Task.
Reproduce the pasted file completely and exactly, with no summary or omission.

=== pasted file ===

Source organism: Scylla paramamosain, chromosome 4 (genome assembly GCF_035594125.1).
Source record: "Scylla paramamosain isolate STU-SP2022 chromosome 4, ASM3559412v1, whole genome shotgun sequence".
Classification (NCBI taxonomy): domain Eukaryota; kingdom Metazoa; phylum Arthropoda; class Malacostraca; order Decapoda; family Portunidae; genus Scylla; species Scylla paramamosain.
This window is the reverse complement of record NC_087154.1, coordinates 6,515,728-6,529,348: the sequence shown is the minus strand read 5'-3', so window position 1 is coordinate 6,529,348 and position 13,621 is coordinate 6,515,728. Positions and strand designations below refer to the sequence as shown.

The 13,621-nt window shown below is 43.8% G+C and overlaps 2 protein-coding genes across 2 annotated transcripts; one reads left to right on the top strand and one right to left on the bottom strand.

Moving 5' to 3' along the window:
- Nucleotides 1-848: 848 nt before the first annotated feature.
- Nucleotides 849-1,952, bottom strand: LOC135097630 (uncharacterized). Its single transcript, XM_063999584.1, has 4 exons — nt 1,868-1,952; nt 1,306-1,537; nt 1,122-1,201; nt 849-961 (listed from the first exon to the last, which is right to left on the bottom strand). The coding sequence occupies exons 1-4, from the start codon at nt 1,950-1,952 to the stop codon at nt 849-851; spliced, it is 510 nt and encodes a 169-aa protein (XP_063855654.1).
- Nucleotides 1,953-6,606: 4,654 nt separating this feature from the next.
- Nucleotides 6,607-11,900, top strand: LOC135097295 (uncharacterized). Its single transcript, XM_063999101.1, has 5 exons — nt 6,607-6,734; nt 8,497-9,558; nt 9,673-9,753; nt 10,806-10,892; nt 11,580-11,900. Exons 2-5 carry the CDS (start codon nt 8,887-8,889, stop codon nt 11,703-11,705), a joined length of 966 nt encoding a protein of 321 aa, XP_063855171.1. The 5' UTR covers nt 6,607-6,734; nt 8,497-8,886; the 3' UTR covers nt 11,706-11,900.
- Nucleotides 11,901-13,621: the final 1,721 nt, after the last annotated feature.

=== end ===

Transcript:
Source organism: Scylla paramamosain, chromosome 4 (genome assembly GCF_035594125.1).
Source record: "Scylla paramamosain isolate STU-SP2022 chromosome 4, ASM3559412v1, whole genome shotgun sequence".
Classification (NCBI taxonomy): domain Eukaryota; kingdom Metazoa; phylum Arthropoda; class Malacostraca; order Decapoda; family Portunidae; genus Scylla; species Scylla paramamosain.
This window is the reverse complement of record NC_087154.1, coordinates 6,515,728-6,529,348: the sequence shown is the minus strand read 5'-3', so window position 1 is coordinate 6,529,348 and position 13,621 is coordinate 6,515,728. Positions and strand designations below refer to the sequence as shown.

The 13,621-nt window shown below is 43.8% G+C and overlaps 2 protein-coding genes across 2 annotated transcripts; one reads left to right on the top strand and one right to left on the bottom strand.

Moving 5' to 3' along the window:
- Nucleotides 1-848: 848 nt before the first annotated feature.
- Nucleotides 849-1,952, bottom strand: LOC135097630 (uncharacterized). Its single transcript, XM_063999584.1, has 4 exons — nt 1,868-1,952; nt 1,306-1,537; nt 1,122-1,201; nt 849-961 (listed from the first exon to the last, which is right to left on the bottom strand). The coding sequence occupies exons 1-4, from the start codon at nt 1,950-1,952 to the stop codon at nt 849-851; spliced, it is 510 nt and encodes a 169-aa protein (XP_063855654.1).
- Nucleotides 1,953-6,606: 4,654 nt separating this feature from the next.
- Nucleotides 6,607-11,900, top strand: LOC135097295 (uncharacterized). Its single transcript, XM_063999101.1, has 5 exons — nt 6,607-6,734; nt 8,497-9,558; nt 9,673-9,753; nt 10,806-10,892; nt 11,580-11,900. Exons 2-5 carry the CDS (start codon nt 8,887-8,889, stop codon nt 11,703-11,705), a joined length of 966 nt encoding a protein of 321 aa, XP_063855171.1. The 5' UTR covers nt 6,607-6,734; nt 8,497-8,886; the 3' UTR covers nt 11,706-11,900.
- Nucleotides 11,901-13,621: the final 1,721 nt, after the last annotated feature.